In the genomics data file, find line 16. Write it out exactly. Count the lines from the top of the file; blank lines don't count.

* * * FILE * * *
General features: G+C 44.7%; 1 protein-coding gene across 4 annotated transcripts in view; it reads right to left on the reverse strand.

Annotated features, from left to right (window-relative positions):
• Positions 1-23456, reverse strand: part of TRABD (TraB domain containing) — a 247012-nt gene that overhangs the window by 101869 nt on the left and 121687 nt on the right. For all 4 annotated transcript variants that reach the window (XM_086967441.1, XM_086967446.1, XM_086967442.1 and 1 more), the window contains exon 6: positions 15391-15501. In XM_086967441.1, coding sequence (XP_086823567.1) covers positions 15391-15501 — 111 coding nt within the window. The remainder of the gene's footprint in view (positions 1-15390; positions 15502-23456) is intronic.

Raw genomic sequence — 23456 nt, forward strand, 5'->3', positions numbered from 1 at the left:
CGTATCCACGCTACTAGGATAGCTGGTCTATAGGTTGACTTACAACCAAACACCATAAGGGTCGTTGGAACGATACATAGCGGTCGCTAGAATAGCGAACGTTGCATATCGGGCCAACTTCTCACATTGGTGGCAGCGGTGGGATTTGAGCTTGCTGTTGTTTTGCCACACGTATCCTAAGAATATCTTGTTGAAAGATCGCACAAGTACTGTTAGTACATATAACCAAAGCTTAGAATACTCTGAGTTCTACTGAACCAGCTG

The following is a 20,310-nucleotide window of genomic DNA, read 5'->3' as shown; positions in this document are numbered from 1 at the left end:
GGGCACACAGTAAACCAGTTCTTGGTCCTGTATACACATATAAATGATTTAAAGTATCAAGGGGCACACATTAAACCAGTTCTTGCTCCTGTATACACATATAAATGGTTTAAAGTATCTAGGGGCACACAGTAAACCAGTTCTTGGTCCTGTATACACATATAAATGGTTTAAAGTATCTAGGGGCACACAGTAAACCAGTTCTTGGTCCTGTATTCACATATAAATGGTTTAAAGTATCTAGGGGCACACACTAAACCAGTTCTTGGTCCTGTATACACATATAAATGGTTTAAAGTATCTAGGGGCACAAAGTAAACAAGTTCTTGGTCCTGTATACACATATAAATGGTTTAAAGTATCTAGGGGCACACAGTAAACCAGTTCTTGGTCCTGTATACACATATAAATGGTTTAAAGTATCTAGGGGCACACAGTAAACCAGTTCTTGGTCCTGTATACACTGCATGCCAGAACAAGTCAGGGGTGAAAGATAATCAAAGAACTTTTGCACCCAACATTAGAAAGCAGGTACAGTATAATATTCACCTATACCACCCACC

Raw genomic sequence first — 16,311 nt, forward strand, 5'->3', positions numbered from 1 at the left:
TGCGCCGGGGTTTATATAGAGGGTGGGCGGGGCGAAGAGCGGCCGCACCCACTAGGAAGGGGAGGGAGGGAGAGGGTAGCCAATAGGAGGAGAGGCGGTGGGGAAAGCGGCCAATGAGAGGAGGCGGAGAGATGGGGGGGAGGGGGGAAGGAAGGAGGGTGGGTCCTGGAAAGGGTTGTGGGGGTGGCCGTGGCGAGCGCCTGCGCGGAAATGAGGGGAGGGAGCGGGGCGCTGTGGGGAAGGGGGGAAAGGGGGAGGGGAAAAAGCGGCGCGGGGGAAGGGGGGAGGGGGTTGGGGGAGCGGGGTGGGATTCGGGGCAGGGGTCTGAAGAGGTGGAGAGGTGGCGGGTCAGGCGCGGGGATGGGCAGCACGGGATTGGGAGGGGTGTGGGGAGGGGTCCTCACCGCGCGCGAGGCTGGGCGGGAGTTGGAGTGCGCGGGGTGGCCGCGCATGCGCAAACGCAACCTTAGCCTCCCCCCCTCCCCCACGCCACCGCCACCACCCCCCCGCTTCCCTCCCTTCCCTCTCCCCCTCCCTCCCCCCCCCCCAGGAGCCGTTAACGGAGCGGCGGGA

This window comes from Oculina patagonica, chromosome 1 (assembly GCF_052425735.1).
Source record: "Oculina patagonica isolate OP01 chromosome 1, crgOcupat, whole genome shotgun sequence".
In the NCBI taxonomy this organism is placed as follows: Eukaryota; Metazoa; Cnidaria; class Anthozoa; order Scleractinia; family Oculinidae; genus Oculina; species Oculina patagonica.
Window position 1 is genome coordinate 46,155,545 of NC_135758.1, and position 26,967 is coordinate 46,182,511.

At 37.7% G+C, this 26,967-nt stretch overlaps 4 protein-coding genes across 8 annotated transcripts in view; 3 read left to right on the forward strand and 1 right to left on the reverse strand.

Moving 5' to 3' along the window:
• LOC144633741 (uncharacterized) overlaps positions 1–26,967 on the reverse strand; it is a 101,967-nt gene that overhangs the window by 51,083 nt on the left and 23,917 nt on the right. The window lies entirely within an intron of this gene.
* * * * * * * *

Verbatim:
• LOC144633741 (uncharacterized) overlaps positions 1–26,967 on the reverse strand; it is a 101,967-nt gene that overhangs the window by 51,083 nt on the left and 23,917 nt on the right. The window lies entirely within an intron of this gene.